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Monastic Life and the Way of the East

monastic life monksTo someone who wrote about joining the monastery and receiving “monastic training.”

This I tell you very sincerely: monks are born, not made. The idea of “monastic training” gives me the horrors, for it is just brainwashing. The Roman Catholic Church specialized in it for centuries, calling it “formation,” another chilling word. A monk is not a performing animal to be taught tricks.

Here is the real way monastic life works in the true East. Someone visits a monastery and observes. If he feels at home and finds it natural, then he stays (unless there is a space problem), or leaves to settle his affairs and returns. He lives there and follows the routine. He alone can be doing interiorly what he should be doing, and he realizes that it is all in his hands.

Saint Silouan of Athos wrote that after just a few days at Saint Panteleimon’s Monastery. He discovered that he could go to hell just as easily in the monastery as back in Petersburg. No one can make a man be a monk, and only a fool tries to make him act like one, because if monastic life is not spontaneous for him, then living there is a mistake.

And now for something completely different…

I do not mean that a man does not discover that the monastic way is different from anything he has previously known, and that it requires an attitude and outlook completely different from that of “the world.”

I had to learn a goodly bit, but it was just practical, sensible nuts and bolts conduct appropriate to monastic life. (One time I made a suggestion to the abbot and another senior monk about something I thought would be a good idea in our routine, and they laughed so hard the monk had to hold on to a wall to keep from falling. In just three weeks or so I looked back on the incident and laughed myself.) But everything was always easy and freeing. I never was asked to think and feel contrary to the way I did think and feel. Nor was I told to pretend to think and feel differently.

I did have to learn things, but learning them was understanding them. There is never anything unreasonable in true monastic life. If so, then either the monastery is not right, or the man is not right. In either way, the road lies outside the door and should be taken.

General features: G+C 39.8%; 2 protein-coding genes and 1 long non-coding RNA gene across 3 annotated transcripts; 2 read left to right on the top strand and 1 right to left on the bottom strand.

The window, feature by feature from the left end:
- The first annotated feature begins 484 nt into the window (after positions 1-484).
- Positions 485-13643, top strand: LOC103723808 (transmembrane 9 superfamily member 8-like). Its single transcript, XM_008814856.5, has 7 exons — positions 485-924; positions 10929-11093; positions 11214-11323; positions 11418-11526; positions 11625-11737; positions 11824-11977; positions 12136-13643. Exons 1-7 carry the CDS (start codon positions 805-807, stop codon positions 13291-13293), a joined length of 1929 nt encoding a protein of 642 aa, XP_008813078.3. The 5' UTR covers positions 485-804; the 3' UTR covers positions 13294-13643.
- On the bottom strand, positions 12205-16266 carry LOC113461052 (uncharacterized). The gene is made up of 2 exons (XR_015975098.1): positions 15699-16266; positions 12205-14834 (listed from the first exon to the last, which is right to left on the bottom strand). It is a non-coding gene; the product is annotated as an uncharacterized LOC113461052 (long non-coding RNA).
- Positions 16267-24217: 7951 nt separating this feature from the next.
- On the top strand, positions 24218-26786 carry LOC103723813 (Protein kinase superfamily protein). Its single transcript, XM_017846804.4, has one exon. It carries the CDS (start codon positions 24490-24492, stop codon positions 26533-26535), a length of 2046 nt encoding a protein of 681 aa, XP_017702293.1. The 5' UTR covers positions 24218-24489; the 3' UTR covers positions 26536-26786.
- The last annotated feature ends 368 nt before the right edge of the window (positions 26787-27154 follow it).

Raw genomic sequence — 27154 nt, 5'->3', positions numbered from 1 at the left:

Yogananda quote monastic lifeIn a recording of Yogananda he says: “Master always said, ‘The door is always open. Whenever you want to go, go.’” No genuine monastery wants to make slaves, just as no true teacher does. In the thirteenth and fourteenth chapters of Autobiography of a Yogi, the incident of Yogananda’s abortive “running away to the Himalayas,” and Sri Yukteswar’s reaction is the way it should always be. In the same recording I heard him say: “The great masters who liberate do not want disciples.” This is the great secret.

When a person enters a monastery it should be with the idea of living there always, not learning the externals and then going away to make a yoga center or monastery to be a lotus for him to shine in as the jewel. (Through the years quite a few people obviously had that intention but we did not let them into the monastery even for a visit.)

A giver or a taker?

It is assumed that a man can ask: “What benefit can this monastery give me?” A sensible question. But it is a two-way street. The monastery brotherhood asks: “What benefit can this man give us?” A single wrong-headed and wrong-hearted man can disrupt the entire community externally and internally. I speak from firsthand experience.

One who didn’t belong

When I became a novice there was another novice in the monastery who thought he was clever, talented and a real personality kid. He made everyone miserable with his arrogance, his insistence on being above our discipline, and his outright cussedness. Yet in mercy the monks tolerated him, even when he went into the kitchen where another novice was working and began knocking him around with no provocation other than his discontent with himself. (I witnessed this.)

Finally he chose to leave on a major holy day, upsetting our routine and demanding things he “deserved” to take with him. No one was angry with him, but truly sad at seeing his disintegration. He left in the afternoon, and the resulting peace was astonishing to us all.

Of course he went to another monastery and made tremendous trouble there, even at one point threatening to sue that monastery. Our abbot in an act of colossal mercy asked him to return to us and try to straighten out. He did not, but went home and ended up a Zen priest whose main occupation was abusing all comers in the true psychotic Rinzai tradition. So he remained a misery to all around him for the rest of his days.

In the beginning our abbot had told him forcefully that he should not come to live in the monastery, that he would not find it tolerable, but since childhood he had gotten what he wanted so he came anyway and started his career of chaos. This is an unpleasant story, but I have seen what can result from the wrong person in the wrong place.

Here we get rid of his kind within one or two days, but we know in less than half an hour (more like ten minutes) which way the door is going to swing. It is our opinion that indulgence is neither kindness nor mercy.

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